If you’re looking to try out a new towed surface water sport, you might be looking at wakeboarding. This fun variation on water skiing differs primarily in that you’re pulled along on a board rather than on one or two water skis. You use the board to ride the wake created by the tow boat. This should make it pretty clear where the activity takes its name from.
Wakeboarding is an exciting water sport, but like any water activity, it comes with definite risks of accidents and injuries. And if things go really wrong, they can prove fatal. These tips for beginner wakeboarders focus on safety and proper technique to help minimize the chances of a serious problem.
Read them over, take them to heart, then have fun!
Advice for Novice Wakeboarders
- First—just in case it needs to be said—don’t go wakeboarding if you’ve been drinking alcohol or are under the influence of any other substance that can affect your coordination, balance, concentration, judgment, etc.
- Learn a system of hand signals for communicating from the water with the people on the boat
- Before leaving land, take a good look at your board, towrope, handles, and other equipment to make sure there’s no damage, fraying, etc.
- Only go out on the water for this activity when there’s enough daylight to see clearly
- No wakeboarding in shallow water
- Always wear a life jacket or similar personal flotation device while wakeboarding
- The tow handle is just for holding onto; never put any other body parts like a foot into the handle
- Also, never wrap the towrope around any part of your body
- Have a spotter at the rear of the boat watching you, looking out for other boats and objects in the water, and facilitating communication between you and the driver at all times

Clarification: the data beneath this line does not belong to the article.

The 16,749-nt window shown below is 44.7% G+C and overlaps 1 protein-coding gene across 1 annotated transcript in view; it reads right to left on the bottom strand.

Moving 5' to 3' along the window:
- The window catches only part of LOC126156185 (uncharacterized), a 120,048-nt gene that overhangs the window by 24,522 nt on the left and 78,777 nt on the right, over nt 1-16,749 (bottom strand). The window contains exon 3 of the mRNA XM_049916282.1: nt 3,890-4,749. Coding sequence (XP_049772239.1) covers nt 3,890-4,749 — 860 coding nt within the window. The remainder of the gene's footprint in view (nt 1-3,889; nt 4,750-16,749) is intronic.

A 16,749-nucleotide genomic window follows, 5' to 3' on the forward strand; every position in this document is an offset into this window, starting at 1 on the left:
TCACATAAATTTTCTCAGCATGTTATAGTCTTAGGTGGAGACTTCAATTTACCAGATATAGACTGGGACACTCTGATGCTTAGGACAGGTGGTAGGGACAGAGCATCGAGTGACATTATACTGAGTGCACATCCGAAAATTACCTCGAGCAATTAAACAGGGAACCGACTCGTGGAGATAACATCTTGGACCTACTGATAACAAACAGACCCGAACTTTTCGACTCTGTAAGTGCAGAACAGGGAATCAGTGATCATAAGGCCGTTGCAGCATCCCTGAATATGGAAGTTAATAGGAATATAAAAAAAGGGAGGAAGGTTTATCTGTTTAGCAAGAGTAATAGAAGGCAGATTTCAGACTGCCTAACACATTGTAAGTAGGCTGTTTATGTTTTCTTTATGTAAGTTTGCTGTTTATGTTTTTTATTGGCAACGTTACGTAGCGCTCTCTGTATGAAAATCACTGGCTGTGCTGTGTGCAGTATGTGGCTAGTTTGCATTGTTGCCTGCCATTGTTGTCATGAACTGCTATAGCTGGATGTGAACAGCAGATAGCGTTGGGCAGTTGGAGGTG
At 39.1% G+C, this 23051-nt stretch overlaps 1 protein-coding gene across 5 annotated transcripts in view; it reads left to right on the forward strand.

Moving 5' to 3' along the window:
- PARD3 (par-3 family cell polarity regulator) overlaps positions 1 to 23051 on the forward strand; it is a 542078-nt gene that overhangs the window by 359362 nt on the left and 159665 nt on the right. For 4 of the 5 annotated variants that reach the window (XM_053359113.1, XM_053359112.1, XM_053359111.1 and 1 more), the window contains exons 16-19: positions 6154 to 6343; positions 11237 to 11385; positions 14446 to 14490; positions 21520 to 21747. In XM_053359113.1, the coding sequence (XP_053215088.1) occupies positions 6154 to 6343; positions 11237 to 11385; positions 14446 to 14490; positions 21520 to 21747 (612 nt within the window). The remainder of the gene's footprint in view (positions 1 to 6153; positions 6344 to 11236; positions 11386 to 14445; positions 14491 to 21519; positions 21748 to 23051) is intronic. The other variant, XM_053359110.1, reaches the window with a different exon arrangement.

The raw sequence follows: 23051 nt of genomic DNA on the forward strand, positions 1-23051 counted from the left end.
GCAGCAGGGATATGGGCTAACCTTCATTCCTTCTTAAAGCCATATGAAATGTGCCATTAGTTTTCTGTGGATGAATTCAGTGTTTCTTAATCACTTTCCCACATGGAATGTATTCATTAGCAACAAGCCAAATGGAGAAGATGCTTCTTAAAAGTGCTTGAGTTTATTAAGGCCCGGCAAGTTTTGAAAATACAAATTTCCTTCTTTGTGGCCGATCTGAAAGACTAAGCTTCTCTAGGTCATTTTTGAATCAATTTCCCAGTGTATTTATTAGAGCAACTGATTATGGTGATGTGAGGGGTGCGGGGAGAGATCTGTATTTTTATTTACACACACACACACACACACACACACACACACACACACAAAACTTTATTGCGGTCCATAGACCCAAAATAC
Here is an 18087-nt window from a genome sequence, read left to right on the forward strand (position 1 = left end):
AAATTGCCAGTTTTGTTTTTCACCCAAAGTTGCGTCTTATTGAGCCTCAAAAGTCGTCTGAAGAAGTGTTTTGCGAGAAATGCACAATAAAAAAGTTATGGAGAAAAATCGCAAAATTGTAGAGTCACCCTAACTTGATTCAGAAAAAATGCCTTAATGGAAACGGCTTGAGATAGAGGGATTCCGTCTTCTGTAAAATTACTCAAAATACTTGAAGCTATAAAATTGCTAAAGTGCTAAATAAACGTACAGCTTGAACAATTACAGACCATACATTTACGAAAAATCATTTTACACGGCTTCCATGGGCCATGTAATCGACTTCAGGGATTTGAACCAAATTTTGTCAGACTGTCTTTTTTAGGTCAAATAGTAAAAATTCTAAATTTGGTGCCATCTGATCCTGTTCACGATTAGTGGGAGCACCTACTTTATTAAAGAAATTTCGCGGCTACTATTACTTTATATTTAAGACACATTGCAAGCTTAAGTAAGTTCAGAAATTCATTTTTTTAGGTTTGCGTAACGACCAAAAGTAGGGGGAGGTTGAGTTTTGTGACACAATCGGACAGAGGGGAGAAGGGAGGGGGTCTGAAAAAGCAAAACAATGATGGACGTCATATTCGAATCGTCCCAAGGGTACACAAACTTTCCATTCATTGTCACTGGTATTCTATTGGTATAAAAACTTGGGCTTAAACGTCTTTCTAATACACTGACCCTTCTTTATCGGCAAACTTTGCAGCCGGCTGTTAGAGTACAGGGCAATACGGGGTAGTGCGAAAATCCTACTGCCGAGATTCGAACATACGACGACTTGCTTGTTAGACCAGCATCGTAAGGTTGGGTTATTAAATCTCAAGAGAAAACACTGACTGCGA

- Stay far clear of docks, pilings, rocks, other boats and people, buoys, and all other things you might encounter in the water; never ride right in front of another watercraft
- Put the back binding all the way to the rear of the board and align it at zero degrees so you can put your weight on the rear fin; the front binding should point slightly toward the front of the board, angled at 15 to 27 degrees
- Place your dominant foot to the front of the board
- Start with a short towrope of about 30 to 50 feet, which makes it less of a struggle to get up and out of the water
- Never give the start signal until you’re sure you’re ready, that all the slack is out of the towrope, and that you’re clear of any potential hazards
- Go slowly, as wakeboarding requires even lower speeds than water skiing; in general, 14 to 19 miles per hour should be your target range
- Crouch low with your arms tucked in until you’re completely out of the water; then, rise slowly, focusing on your balance
- Let the boat do most of the work of pulling you up
- While getting up into a standing position, a little more than half of your body weight should go toward the front of the board; once you’re up, a little more weight should be toward the back
- Once standing, keep your knees slightly bent, your arms straight, and your head up; your upper torso should be twisted just a little through your hips and shoulders toward the boat
- Keep the tow handle low and parallel to the water using a knuckles-up grip (if you’ve water skied before, note that this is different from many tow handles for that activity, often held perpendicular to the water)
- When you’re going to fall, aim to fall backwards or to the side; falling forward is the most dangerous
- If you fall and there are other boats around, lift your board out of the water so they can see you
- Don’t forget to use the “I’m OK” hand signal after a fall
- Stop wakeboarding as soon as you start getting tired; fatigue increases the odds of doing something wrong or missing a danger
- Turn off the boat motor whenever a wakeboarder is re-entering the watercraft
- Don’t forget your sun protection!